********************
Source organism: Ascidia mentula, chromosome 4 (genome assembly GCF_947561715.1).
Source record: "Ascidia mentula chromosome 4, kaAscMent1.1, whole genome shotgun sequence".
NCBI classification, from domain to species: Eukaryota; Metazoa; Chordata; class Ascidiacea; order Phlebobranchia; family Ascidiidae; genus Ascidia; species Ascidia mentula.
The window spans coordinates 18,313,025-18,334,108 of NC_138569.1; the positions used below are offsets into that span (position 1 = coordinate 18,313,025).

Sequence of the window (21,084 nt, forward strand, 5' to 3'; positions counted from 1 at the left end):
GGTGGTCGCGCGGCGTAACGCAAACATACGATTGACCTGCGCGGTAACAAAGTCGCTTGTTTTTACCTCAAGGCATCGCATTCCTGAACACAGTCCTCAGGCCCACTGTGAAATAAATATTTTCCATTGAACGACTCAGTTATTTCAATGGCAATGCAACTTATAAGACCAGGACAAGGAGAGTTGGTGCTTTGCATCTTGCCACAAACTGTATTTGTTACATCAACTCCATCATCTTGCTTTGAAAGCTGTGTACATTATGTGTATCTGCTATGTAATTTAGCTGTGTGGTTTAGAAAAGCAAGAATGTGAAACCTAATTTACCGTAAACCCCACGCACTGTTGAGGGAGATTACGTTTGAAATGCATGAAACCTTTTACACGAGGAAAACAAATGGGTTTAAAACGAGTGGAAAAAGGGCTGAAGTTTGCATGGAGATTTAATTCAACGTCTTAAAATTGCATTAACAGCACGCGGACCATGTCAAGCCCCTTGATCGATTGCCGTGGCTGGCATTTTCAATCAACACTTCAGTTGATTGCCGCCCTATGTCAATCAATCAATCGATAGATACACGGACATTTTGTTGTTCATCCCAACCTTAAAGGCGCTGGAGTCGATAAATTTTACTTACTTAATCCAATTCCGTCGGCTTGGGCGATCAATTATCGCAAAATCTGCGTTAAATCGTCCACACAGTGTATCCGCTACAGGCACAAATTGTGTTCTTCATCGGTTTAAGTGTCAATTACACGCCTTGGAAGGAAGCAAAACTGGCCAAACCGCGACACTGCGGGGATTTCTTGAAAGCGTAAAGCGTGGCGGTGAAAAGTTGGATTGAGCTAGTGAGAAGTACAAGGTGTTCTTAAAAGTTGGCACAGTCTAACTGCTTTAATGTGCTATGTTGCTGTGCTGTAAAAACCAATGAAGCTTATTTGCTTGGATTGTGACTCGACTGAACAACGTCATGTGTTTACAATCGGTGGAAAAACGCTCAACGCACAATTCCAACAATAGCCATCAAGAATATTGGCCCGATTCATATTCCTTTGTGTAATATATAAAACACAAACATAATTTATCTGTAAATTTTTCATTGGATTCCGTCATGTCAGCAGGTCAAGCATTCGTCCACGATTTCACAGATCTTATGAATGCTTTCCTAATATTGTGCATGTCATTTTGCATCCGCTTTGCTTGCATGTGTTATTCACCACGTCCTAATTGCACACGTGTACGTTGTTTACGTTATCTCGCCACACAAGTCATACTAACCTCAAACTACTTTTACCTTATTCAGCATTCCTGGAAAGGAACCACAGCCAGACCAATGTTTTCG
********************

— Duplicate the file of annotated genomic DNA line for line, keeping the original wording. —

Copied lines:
Source organism: Ascidia mentula, chromosome 4 (genome assembly GCF_947561715.1).
Source record: "Ascidia mentula chromosome 4, kaAscMent1.1, whole genome shotgun sequence".
NCBI classification, from domain to species: Eukaryota; Metazoa; Chordata; class Ascidiacea; order Phlebobranchia; family Ascidiidae; genus Ascidia; species Ascidia mentula.
The window spans coordinates 18,313,025-18,334,108 of NC_138569.1; the positions used below are offsets into that span (position 1 = coordinate 18,313,025).

Sequence of the window (21,084 nt, forward strand, 5' to 3'; positions counted from 1 at the left end):
GGTGGTCGCGCGGCGTAACGCAAACATACGATTGACCTGCGCGGTAACAAAGTCGCTTGTTTTTACCTCAAGGCATCGCATTCCTGAACACAGTCCTCAGGCCCACTGTGAAATAAATATTTTCCATTGAACGACTCAGTTATTTCAATGGCAATGCAACTTATAAGACCAGGACAAGGAGAGTTGGTGCTTTGCATCTTGCCACAAACTGTATTTGTTACATCAACTCCATCATCTTGCTTTGAAAGCTGTGTACATTATGTGTATCTGCTATGTAATTTAGCTGTGTGGTTTAGAAAAGCAAGAATGTGAAACCTAATTTACCGTAAACCCCACGCACTGTTGAGGGAGATTACGTTTGAAATGCATGAAACCTTTTACACGAGGAAAACAAATGGGTTTAAAACGAGTGGAAAAAGGGCTGAAGTTTGCATGGAGATTTAATTCAACGTCTTAAAATTGCATTAACAGCACGCGGACCATGTCAAGCCCCTTGATCGATTGCCGTGGCTGGCATTTTCAATCAACACTTCAGTTGATTGCCGCCCTATGTCAATCAATCAATCGATAGATACACGGACATTTTGTTGTTCATCCCAACCTTAAAGGCGCTGGAGTCGATAAATTTTACTTACTTAATCCAATTCCGTCGGCTTGGGCGATCAATTATCGCAAAATCTGCGTTAAATCGTCCACACAGTGTATCCGCTACAGGCACAAATTGTGTTCTTCATCGGTTTAAGTGTCAATTACACGCCTTGGAAGGAAGCAAAACTGGCCAAACCGCGACACTGCGGGGATTTCTTGAAAGCGTAAAGCGTGGCGGTGAAAAGTTGGATTGAGCTAGTGAGAAGTACAAGGTGTTCTTAAAAGTTGGCACAGTCTAACTGCTTTAATGTGCTATGTTGCTGTGCTGTAAAAACCAATGAAGCTTATTTGCTTGGATTGTGACTCGACTGAACAACGTCATGTGTTTACAATCGGTGGAAAAACGCTCAACGCACAATTCCAACAATAGCCATCAAGAATATTGGCCCGATTCATATTCCTTTGTGTAATATATAAAACACAAACATAATTTATCTGTAAATTTTTCATTGGATTCCGTCATGTCAGCAGGTCAAGCATTCGTCCACGATTTCACAGATCTTATGAATGCTTTCCTAATATTGTGCATGTCATTTTGCATCCGCTTTGCTTGCATGTGTTATTCACCACGTCCTAATTGCACACGTGTACGTTGTTTACGTTATCTCGCCACACAAGTCATACTAACCTCAAACTACTTTTACCTTATTCAGCATTCCTGGAAAGGAACCACAGCCAGACCAATGTTTTCG